CLOSED: TREK Project Airborne Magnetic Survey


Geoscience BC is pleased to issue this Request for Proposals (RFP) for an airborne magnetic survey, to be flown as part of the TREK (Targeting Resources for Exploration and Knowledge) Project.

The TREK Project will focus on BC's northern interior plateau region, an area which is highly prospective for mineral resources, yet is underexplored due to complicated and poorly understood bedrock geology and overburden. Geoscience BC's TREK Project will include new airborne geophysics, new stream, lake, soil and till geochemical sampling, and new geological mapping and mineral deposit studies. The project will cover an area of over 20,000 km2, extending south from Vanderhoof and Fraser Lake, and west from Quesnel. Project partners in TREK include the BC Geological Survey (Ministry of Energy, Mines and Natural Gas), the Mineral Deposit Research Unit at the University of British Columbia, PK Geophysics and Noble Exploration Services Ltd.

Geoscience BC is now seeking a proponent to undertake an airborne magnetic geophysical survey over the TREK project area (the outlines of which may vary depending on the acquisition of other airborne data).

For more details on this RFP and proposal specifications, please download the following:

Proposals should be submitted by email no later than 12 pm (Pacific) on Thursday May 30, 2013. All questions and communication should be directed to Andrea Clifford, Project Coordinator and Communications Manager, Geoscience BC.

TREK Airborne Magnetic Survey

Frequently Asked Questions - updated May 28, 2013

Q. Can you please specify the format of the drape surface which would be suitable for our proposal? Is it a mandatory requirement that the successful proponent uses a pre-calculated drape surface to fly the survey?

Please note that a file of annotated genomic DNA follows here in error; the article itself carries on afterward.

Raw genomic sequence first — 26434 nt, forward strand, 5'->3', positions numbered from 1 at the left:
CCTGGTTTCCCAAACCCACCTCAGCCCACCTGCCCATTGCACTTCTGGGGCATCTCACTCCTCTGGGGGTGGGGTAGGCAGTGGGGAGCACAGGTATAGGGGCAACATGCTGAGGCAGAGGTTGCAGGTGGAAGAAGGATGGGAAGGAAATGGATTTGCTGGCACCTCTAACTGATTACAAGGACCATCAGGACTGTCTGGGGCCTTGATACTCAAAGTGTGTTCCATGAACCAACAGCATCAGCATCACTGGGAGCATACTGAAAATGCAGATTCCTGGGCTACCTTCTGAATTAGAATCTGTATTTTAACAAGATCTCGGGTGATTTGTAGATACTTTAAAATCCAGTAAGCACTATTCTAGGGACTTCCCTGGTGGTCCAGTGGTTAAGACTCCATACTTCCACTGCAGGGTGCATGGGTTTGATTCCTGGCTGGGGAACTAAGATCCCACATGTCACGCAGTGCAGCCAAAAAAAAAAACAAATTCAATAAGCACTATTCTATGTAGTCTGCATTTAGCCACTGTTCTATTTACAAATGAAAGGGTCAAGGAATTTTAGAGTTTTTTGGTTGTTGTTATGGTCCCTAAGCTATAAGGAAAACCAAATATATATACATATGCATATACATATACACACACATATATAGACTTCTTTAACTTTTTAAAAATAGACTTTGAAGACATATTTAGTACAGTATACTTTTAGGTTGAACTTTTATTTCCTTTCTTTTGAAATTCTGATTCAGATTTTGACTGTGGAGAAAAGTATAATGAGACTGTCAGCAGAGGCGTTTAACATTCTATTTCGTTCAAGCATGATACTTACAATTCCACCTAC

A. Geoscience BC will accept a proposal without a pre-calculated drape survey being submitted.

The calculation of a drape surface provides Geoscience BC with an understanding of the flight height that is likely to be achieved after consideration of the safe operation of the aircraft within the survey area. However, how the data provider intends to compensate for magnetic herringbone effects caused by aircraft performance being different going uphill and downhill needs to be addressed, and a detailed description provided describing how the magnetic data will be processed to remove these effects from the final leveled data supplied.

Also, if a pre-calculated drape surface is not provided, then additional QC provisions may be required in the survey contract to ensure that the drape surface is regular and smooth from line to line, and that varying flight altitudes from line to line are not degrading the quality of the interpolated magnetic data and compromising future quantitative analysis of the data. The design flight height of the survey is related to the line spacing of the data - it is not intended that the aeromagnetic data be collected as close to the ground as possible.